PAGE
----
Parrot also has a BF (Brain****) interpreter.
      • Best reason not to move to Java.... Java is a good language, but it's bad to be trapped to a single company for your language.


        The same could be said for Visual Basic, .Net, etc.

        You don't really think that IBM would let Java die if Sun ran into real financial trouble, do you?

        The fact is that there are so many large organizations tied to Java the likelihood of it dying out is the same as Cobol i.e. zero.

      • It's like blaming car accidents on the type of car a person drives.

        Sounds fair. You get the Pinto.
      • If Sun dies, Java will still live on. Unlike the completely closed up languages like Visual Basic, Java has a specification that has been used by other companies to create compilers and virtual machines. It is not dependent on any particular company for its ongoing survival, just as C++ and COBOL are not dependent on any company.
    • but if you have a database you could employ a technique for clustering sessions via a database no? so as usual 'best practices' depends on knowing what you are doing...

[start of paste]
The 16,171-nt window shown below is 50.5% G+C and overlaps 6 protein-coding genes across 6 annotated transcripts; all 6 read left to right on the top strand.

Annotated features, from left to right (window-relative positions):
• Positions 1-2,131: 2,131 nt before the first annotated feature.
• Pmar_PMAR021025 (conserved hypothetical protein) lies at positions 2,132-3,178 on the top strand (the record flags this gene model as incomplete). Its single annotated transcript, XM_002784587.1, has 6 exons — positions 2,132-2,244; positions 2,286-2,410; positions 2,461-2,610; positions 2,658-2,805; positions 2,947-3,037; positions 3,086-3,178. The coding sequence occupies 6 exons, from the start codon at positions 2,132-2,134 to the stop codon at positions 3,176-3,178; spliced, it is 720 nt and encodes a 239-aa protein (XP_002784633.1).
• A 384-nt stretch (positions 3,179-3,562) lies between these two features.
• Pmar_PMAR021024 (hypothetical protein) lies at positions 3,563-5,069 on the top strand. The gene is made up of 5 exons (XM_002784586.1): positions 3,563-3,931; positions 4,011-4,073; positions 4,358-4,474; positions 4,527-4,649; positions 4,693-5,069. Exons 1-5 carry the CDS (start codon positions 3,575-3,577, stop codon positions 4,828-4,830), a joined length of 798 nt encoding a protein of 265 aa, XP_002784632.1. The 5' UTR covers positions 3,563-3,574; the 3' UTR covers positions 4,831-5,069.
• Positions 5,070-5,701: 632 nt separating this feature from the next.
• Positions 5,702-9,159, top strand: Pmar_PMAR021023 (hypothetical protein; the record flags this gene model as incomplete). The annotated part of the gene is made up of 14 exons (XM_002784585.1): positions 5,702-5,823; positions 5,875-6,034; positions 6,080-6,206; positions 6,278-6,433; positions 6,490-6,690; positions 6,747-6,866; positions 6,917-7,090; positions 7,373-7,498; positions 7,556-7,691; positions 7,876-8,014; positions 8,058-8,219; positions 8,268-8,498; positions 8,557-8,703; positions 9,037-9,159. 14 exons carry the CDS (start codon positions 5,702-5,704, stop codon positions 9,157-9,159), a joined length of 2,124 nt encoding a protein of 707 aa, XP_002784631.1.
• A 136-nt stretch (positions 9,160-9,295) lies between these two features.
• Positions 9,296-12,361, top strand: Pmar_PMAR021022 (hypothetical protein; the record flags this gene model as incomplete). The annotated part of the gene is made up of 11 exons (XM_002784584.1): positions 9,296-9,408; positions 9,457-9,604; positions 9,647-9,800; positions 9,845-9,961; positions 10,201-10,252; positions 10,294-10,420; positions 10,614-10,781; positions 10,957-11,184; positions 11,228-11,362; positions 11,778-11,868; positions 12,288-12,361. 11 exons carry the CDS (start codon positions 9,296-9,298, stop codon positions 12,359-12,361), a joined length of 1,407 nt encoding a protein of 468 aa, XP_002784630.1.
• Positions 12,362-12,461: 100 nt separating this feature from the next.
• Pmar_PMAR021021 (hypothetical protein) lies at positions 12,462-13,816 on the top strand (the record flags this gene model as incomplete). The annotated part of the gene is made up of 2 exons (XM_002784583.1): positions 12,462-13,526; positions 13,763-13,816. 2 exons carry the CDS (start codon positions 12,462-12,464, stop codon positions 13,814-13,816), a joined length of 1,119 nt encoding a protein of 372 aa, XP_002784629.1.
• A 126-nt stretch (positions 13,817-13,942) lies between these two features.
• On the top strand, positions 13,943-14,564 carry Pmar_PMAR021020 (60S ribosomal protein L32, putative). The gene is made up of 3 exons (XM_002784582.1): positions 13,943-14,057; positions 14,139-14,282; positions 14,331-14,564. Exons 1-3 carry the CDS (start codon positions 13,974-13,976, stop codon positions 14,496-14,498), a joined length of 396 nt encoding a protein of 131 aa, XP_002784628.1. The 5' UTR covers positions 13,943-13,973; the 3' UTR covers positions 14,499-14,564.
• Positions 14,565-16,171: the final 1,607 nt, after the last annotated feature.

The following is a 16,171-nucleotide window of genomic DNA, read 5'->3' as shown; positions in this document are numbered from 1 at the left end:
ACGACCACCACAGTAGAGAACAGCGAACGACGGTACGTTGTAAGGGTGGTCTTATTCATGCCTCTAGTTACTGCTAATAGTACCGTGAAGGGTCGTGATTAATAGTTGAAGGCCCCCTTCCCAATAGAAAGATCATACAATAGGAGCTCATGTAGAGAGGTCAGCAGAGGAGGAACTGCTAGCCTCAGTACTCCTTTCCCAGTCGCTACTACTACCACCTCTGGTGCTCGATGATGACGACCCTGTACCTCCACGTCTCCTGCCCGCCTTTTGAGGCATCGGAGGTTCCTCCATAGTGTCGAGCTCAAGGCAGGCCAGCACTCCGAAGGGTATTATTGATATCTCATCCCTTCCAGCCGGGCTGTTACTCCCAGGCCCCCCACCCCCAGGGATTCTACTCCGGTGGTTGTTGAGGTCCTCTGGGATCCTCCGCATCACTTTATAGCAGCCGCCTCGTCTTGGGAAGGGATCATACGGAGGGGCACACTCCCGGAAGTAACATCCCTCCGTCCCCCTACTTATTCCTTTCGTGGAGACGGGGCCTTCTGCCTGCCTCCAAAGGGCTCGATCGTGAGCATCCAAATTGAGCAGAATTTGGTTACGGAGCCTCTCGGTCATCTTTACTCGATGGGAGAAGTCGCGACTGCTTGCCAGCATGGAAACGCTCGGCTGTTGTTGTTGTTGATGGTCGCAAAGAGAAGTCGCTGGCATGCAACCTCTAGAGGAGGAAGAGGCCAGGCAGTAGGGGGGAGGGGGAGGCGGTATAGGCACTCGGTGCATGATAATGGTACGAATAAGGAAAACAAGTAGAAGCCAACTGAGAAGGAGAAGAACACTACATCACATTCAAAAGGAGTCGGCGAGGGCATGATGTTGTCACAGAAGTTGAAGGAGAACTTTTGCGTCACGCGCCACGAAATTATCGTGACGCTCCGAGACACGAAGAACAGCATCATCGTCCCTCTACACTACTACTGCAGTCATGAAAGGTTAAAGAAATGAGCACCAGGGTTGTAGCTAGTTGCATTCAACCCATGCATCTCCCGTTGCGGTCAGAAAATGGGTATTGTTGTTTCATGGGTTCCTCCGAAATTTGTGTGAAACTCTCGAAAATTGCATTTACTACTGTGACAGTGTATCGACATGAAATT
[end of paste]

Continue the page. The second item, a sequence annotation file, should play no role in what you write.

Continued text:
UPDATE application_variables SET value='bulshit' WHERE id=1

    • by Dalroth (85450) on Friday March 28, 2003 @07:01PM (#5619908) Homepage Journal
      I was going to provide a quick and simple response. Then I decided to not get involved. Then I reread your post and couldn't help myself.

      I'm going start out by getting to the point: Java is not the answer to everything. Not everything should be judged using Java as the standard. And finally, PHP is good enough for yahoo? Seems so: http://news.com.com/2100-1023-963937.html?tag=lh

      In the interest of full disclosure: I am a full time senior level architect/programmer for one of the largest mortgage companies in the country. Most of the work I do is C# with an XML+XSL frontend these days. I won't touch any Microsoft product for my own personal projects, so in my spare time I do a lot of C++, Ruby, Perl and PHP work. I've long since given up dealing with Java, although there are Java projects (such as Struts, Cocoon, and JBoss) that I deeply respect.

      I don't even like PHP, but it gets the job done. It gets it done far quicker and far easier than Java and most other languages, and I've long since learned that worse is often better (ask the Lisp community if you don't know what that phrase means).